For each route serving a particular bus stop, the sign lists every street it goes on and how many stops on that particular street. I noticed the majority of routes at the stops I was passing had final destinations at Stazione Trastevere. At one point I walked too far past a street I needed to turn on, but realized about a block past when there were no more routes listed for Trastevere. Eventually I simply stopped at waited for one of the Trastevere buses – took route 774 – to get back to the tram. Of course once I got on the bus I discovered the tram was only about a block further away.

It was an enjoyable exploration outside of central Rome, but nonetheless a bit tiring. By using the bus stops to confirm my direction, I was able to better understand all the information on the sides and now the system seems much more legible to me. For someone with a broad knowledge of street names in Rome, it’d be quite easy navigating the system simply using the information provided at stops. Unfortunately the Roma ATAC website is not quite as thorough, particularly for buses, which is why it was less clear to me at first. Of course, knowing where you want to go is critical for getting around by transit, which was my main inhibition at first – simply not knowing anywhere to go outside of central Rome. I look forward to exploring more of the Rome metro via transit.

> Photos: (005) Beyond Trastevere
> Photos: (004) Friday urban history walk at Forum and Colosseum.

Musings in Roma

Palazzo Cenci, Roma

It’s been a week since I arrived in Rome now. The past few days since classes began have been fairly routine. We’ve been drawing a couple hours each day – a quick review of the basics of blind contour, negative space and figure drawing – which has actually been quite delightful. My studio meets in a small room in the back of the studio at Palazzo Cenci (photo above) with access to a small terrace. The desk I sit at looks out a side window facing another building facade with many layers of time, materials, and levels. Occasionally pigeons touch down on decorative ledge in the brickwork. Next week we begin drawing out in the city at various sites.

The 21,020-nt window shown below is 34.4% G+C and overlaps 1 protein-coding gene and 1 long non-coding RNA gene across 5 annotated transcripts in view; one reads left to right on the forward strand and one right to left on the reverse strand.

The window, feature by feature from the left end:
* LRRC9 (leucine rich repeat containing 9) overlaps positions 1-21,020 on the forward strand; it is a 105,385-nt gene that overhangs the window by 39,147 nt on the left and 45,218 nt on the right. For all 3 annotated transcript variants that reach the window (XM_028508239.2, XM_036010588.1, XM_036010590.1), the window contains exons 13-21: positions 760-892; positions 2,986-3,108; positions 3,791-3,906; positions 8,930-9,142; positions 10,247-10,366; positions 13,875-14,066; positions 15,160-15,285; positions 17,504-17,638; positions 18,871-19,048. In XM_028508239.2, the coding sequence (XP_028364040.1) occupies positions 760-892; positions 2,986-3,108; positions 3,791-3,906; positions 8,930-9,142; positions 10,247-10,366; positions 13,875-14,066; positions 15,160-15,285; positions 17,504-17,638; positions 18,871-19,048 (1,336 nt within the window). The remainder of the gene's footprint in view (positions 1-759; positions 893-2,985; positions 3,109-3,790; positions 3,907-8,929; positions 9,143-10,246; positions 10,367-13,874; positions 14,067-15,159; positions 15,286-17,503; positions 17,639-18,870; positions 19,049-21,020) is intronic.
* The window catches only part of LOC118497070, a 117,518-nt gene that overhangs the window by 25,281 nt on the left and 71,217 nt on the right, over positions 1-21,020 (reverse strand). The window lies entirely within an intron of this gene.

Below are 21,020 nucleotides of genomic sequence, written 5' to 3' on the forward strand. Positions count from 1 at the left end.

Yesterday (Wednesday) we had an introductory lecture to a weekly seminar course on Italian design spanning art, architecture, and urban – very intriguing. That afternoon we also had an introductory lecture of Roman urban history by Jan Gadeyne, an accomplished historian, who will be giving the first three lectures. In addition to this course will be weekly Friday walks in the city, first of which will be tomorrow.

Today I had a few hours free between drawing in the morning and Italian in the afternoon; I took a walk north of studio past the Pantheon destined for Richard Meier’s very contemporary Ara Pacis Museum. On the way I seemed to discover a large, trendy retail district with several upscale stores as well as recognizable chains …even a Disney Store. The scale of most specialty stores here is so different than in America, several being no larger than a few hundred square feet. During the month of January (Gennaio) every store has large sales (saldi) so one of my tasks this weekend is to do some shopping. See new photos from today’s exploration here.

This evening I went up to Viale di Trastevere (the tram street) to buy a sketchbook for tomorrow’s history walk. I decided to walk further down the street. After a few blocks there was a noticeable shift from more traditional Roman architecture to a good mix with larger scale early 20th century modernism. This made sense as much of Trastevere sits outside the two original city wall boundaries, making this area relatively new for the city of Rome. It was interesting to see how these modern designs have aged and been adapted.

Most were apartment buildings with commercial spaces along the sidewalk. Aesthetically I can’t say any of them were particularly attractive, they are still occupied and respectable locations. Some of the drab, redundant facades have been enhanced with shrubbery and plantings at windows and along balconies. The juxtaposition of these large scale exhibits of modernist residential architecture in the ancient city of Rome is fascinating. Entirely different scales and styles, though likely similar densities. This is something I would like to study more during my time living in Rome.

That is all for tonight. Tomorrow’s history walk includes the ancient Forum, Palatine, and Colosseum. I’m staying in the city for the weekend and looking forward to more exploring. The Pope is evidently coming to the synagog (a block from Palazzo Cenci – our studio) on Sunday so the are is buzzing to get ready for the big event and security is beginning to be increased as well. It should be quite the spectacle.

Also my friend Dana started blogging tonight about Rome as well. He has a good first post concerning the scale of Rome streets and blocks that can be very deceiving when looking at on a map. It is worth a read here.